It’s always “Team Conrad” or “Team Jeremiah,” but never “Team Therapy”

Originally based on the titular book series by Jenny Han, the Prime Video series features a perfect East Coast summer filled with beach nights, parties and summer flings. Photo credit:, Inc., Public domain, via Wikimedia Commons

In case you haven’t heard, “The Summer I Turned Pretty” was the show of the summer. Originally based on the titular book series by Jenny Han, the Prime Video series features a perfect East Coast summer filled with beach nights, parties and summer flings.

I was excited to watch this show and revive my happy summer days. But rather than experiencing hot pool days, sunsets, and night swims, all I saw was codependency, romanticized toxicity, manipulation and disturbing age gaps.

As aesthetically pleasing and dreamy as the show came off, I couldn’t look past the characters’ poor qualities. I was shocked at how viewers who love the show missed these toxic characteristics. Here are several reasons that make “The Summer I Turned Pretty” problematic.

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Belly and Conrad’s age gap was disturbing

In what world is a romantic relationship between a college student and a minor legal? It’s concerning when a college student plans to attend a high school prom.

Even worse was how many characters within the show encouraged Belly and Conrad’s relationship despite the significant age gap. Their toxic relationship already raised several red flags, but this inappropriate age gap was the last straw.

True love shouldn’t hurt

If you truly love someone, wouldn’t you do anything in your power not to hurt them? If Conrad loved Belly in the way he claimed he did, then why does he put her through so much emotional distress and manipulation?

Conrad is not concerned with how his actions affect Belly — he constantly leads her on, purposely distances himself and fails to commit. If Conrad truly loved Belly, he would be honest with himself and recognize that he cannot meet her expectations and emotional needs.

Perhaps he wants her around to feel a sense of belonging, but as the famous phrase goes: if you love someone, let them go — especially if you can’t be the person they need you to be.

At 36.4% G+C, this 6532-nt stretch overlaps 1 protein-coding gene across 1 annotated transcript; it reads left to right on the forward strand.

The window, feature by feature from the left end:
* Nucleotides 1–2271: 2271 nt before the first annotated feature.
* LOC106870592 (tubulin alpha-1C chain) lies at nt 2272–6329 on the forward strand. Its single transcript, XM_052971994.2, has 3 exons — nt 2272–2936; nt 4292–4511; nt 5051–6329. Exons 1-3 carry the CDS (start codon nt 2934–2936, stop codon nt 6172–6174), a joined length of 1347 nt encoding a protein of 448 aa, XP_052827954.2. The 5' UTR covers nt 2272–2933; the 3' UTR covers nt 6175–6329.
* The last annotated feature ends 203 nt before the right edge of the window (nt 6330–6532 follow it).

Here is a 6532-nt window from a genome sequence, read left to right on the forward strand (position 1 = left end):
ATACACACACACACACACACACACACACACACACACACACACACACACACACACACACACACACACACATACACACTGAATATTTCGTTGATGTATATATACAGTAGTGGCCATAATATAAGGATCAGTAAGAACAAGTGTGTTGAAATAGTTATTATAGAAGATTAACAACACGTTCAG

It romanticizes toxic relationships

If I had watched this show at 15, it would be the only thing I would ever talk about. The all-consuming love and a hot older boyfriend whom everyone else is also obsessed with.

Why are Belly and Conrad so infatuated with each other? The show portrays the pair as destined to be together, but their star-crossed love doesn’t make sense — how could two people with such incompatible personalities be in love?

Belly is naturally awkward and Conrad is a closed-off egomaniac who acts on his selfish impulses. Conrad also struggled with mental health as he dealt with his mother’s cancer relapse, a negligent father and a breakup, all of which made him closed-off and emotionally unavailable.

Since Belly saw Conrad as extremely unattainable, she wanted him to fulfill a childhood fantasy and prove she was worthy of his attention. Meanwhile, Conrad’s desire to be with Belly stemmed from experiencing so much loss, that he craved familiarity and stability from someone who’s always been around.

Their relationship was never about love, but rather about filling an emotional void. Yet, the internet continues to romanticize their toxic relationship as one founded on true love, setting a poor standard for young viewers on what healthy relationships should look like.

Teenage audiences may lack the critical thinking skills to notice the toxic behavior represented in the show, thereby damaging their perception of normal, healthy relationships.

Some may see “The Summer I Turned Pretty” as the perfect summer filled with warm summer nights, parties and teenage dreams, but it actually sets the scene for a cold and lonely winter.